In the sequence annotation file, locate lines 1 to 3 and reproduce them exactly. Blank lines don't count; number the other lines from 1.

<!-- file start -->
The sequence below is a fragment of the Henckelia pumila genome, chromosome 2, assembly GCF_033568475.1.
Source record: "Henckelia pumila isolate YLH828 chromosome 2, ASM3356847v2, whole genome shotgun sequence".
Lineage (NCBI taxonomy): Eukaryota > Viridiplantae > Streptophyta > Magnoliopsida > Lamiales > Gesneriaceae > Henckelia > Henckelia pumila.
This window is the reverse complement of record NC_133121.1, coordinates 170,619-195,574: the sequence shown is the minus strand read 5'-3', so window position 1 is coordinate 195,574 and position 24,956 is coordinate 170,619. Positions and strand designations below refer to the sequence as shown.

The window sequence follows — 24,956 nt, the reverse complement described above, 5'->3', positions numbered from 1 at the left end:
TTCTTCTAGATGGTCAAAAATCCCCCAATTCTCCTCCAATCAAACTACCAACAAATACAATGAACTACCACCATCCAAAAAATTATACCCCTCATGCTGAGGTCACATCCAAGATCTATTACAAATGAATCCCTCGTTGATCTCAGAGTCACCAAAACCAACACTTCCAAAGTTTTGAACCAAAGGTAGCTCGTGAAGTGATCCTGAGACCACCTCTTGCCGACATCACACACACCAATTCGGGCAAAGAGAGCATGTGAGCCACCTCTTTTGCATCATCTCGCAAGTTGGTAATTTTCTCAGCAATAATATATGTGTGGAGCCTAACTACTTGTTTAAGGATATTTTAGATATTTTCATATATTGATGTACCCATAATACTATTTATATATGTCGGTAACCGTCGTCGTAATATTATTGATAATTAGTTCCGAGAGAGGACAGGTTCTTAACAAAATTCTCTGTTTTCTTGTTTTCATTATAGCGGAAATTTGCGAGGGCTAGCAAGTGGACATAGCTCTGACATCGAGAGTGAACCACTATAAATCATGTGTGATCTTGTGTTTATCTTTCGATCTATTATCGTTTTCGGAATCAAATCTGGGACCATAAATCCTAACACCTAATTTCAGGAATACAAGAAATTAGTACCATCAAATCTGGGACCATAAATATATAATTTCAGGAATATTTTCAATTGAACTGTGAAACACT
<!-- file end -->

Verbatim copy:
The sequence below is a fragment of the Henckelia pumila genome, chromosome 2, assembly GCF_033568475.1.
Source record: "Henckelia pumila isolate YLH828 chromosome 2, ASM3356847v2, whole genome shotgun sequence".
Lineage (NCBI taxonomy): Eukaryota > Viridiplantae > Streptophyta > Magnoliopsida > Lamiales > Gesneriaceae > Henckelia > Henckelia pumila.